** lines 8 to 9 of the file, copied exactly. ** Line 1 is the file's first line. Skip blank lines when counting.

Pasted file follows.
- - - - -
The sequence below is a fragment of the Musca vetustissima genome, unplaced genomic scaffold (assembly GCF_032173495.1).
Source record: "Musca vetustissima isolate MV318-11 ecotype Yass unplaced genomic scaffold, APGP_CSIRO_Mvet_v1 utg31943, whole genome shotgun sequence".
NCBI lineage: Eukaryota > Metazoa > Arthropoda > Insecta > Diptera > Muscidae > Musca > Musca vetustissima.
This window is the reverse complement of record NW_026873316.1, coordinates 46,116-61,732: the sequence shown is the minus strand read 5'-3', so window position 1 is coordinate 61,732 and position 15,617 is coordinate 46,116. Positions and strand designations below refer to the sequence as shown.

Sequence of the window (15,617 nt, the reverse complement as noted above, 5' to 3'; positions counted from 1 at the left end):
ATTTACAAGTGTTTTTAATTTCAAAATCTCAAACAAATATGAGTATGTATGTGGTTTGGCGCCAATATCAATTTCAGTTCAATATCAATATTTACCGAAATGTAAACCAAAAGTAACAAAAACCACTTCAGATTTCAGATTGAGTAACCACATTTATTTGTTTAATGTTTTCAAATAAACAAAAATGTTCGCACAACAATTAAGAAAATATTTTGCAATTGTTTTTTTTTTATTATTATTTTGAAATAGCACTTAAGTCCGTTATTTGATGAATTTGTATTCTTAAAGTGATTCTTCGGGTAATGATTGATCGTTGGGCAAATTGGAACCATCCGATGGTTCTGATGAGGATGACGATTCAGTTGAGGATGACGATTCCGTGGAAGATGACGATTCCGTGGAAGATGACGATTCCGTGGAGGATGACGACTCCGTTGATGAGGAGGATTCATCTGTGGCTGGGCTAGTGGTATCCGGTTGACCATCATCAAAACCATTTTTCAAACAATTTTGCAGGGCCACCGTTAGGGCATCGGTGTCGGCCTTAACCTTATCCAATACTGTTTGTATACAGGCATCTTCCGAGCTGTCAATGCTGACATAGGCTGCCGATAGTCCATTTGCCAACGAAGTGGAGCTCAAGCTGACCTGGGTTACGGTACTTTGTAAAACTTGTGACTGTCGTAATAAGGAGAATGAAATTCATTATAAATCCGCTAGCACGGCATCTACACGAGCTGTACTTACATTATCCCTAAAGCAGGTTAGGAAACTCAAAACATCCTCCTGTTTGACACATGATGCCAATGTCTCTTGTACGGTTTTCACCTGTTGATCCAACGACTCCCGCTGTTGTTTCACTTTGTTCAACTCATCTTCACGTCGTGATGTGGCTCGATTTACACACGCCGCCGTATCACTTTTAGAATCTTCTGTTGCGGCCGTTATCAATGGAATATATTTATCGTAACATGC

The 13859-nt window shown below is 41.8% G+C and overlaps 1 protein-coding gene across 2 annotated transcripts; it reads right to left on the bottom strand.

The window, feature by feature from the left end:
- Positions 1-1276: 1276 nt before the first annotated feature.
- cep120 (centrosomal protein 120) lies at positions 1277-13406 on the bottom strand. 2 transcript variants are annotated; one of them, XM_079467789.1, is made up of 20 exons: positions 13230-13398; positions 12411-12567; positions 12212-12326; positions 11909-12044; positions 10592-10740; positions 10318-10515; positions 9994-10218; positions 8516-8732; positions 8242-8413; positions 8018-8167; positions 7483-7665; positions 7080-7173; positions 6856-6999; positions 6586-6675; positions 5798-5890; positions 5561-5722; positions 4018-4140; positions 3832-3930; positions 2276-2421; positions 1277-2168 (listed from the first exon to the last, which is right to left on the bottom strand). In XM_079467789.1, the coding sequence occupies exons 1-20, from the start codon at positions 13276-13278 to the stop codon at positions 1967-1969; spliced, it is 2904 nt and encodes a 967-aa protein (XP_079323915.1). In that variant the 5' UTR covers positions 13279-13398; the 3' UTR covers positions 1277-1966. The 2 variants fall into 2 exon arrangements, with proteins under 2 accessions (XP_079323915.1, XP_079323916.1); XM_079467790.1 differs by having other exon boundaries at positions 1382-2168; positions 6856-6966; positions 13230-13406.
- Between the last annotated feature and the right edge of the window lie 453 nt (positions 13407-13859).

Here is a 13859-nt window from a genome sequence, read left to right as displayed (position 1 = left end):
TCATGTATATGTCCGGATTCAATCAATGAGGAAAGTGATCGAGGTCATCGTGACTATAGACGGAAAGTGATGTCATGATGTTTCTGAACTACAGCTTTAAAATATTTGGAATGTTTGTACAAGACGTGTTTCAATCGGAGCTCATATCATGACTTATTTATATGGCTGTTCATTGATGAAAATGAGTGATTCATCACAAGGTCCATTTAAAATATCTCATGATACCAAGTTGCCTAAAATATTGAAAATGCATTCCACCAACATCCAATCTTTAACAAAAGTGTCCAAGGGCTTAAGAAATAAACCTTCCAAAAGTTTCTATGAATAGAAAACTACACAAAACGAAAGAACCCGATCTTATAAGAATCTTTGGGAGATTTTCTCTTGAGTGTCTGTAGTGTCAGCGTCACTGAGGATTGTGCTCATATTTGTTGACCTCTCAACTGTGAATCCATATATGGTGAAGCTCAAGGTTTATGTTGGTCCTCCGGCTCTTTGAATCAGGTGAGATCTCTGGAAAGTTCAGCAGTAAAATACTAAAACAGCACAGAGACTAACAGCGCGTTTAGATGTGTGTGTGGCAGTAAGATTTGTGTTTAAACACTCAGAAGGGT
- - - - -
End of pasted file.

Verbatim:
The window, feature by feature from the left end:
- Positions 1-1276: 1276 nt before the first annotated feature.